Blade Runner

An examination of the characters of Deckard and Batty in the movie, “Blade Runner.”

This paper looks at the relevance of the movie to our everyday existence. It shows how, throughout the film, life and death are displayed in ways that illuminate their surreal quality, their strangeness in the context of such darkness and emptiness. It explains that life in the case of a radically imposing world is strange even to the hero, Deckard.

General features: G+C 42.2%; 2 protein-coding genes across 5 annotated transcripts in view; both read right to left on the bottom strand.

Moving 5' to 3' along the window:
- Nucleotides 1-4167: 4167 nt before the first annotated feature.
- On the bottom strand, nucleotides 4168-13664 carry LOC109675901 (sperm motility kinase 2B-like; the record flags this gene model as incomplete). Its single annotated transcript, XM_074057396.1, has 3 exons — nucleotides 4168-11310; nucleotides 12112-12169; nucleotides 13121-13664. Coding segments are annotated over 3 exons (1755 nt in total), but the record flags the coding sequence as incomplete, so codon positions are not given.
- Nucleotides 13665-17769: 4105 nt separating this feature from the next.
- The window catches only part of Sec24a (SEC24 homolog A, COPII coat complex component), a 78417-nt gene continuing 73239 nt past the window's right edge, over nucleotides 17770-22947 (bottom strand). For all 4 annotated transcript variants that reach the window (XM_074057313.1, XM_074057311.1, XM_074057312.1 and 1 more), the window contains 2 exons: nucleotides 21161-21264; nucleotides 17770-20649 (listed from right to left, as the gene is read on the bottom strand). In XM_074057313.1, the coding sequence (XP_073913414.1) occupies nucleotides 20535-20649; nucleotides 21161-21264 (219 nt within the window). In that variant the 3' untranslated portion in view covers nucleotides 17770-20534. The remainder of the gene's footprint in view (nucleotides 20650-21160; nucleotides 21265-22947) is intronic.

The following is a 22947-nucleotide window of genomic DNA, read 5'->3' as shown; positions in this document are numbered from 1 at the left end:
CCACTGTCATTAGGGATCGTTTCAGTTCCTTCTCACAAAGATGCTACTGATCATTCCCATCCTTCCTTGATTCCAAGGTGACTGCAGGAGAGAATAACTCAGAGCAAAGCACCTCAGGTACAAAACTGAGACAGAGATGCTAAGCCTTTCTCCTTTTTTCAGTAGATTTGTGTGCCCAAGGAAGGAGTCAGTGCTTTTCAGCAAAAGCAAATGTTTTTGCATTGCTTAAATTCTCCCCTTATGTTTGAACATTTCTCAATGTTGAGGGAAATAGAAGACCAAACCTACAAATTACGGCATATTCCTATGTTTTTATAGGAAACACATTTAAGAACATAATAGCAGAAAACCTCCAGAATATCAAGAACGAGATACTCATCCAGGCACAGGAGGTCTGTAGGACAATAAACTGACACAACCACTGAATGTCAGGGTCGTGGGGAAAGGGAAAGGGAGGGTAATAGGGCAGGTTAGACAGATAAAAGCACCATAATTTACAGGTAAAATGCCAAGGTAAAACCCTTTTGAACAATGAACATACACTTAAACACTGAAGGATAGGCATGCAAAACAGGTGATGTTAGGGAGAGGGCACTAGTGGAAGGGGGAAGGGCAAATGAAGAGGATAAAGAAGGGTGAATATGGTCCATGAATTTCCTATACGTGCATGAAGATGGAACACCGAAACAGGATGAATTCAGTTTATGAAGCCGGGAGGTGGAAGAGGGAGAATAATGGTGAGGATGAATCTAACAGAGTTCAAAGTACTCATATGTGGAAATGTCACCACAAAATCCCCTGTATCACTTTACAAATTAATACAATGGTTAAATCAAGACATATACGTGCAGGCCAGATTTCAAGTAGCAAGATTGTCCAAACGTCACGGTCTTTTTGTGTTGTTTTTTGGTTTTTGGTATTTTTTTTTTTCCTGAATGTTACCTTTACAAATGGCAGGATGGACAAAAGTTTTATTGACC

“The film is one big test of empathy, of how much we should be feeling, upon the audience. It is highly self-conscious in this way; we are made to feel that we are watching a film, and yet a film that throws doubts into all our expectations, especially that of the extent of our own emotional understanding. How much do we feel for the characters of Deckard or of Batty by the end and how is this relevant? Deckard at one point asks regarding a replicant, “How can it not know what it is?” The Replicants are an essential premise, for once we begin to replace aspects of our humanity to such a degree, what is left of the human or at least the value of a human’s life? Where everything is thrown into doubt, one answer might simply be more delusion in a world of delusions and yet also of (pure unicorn) dreams.”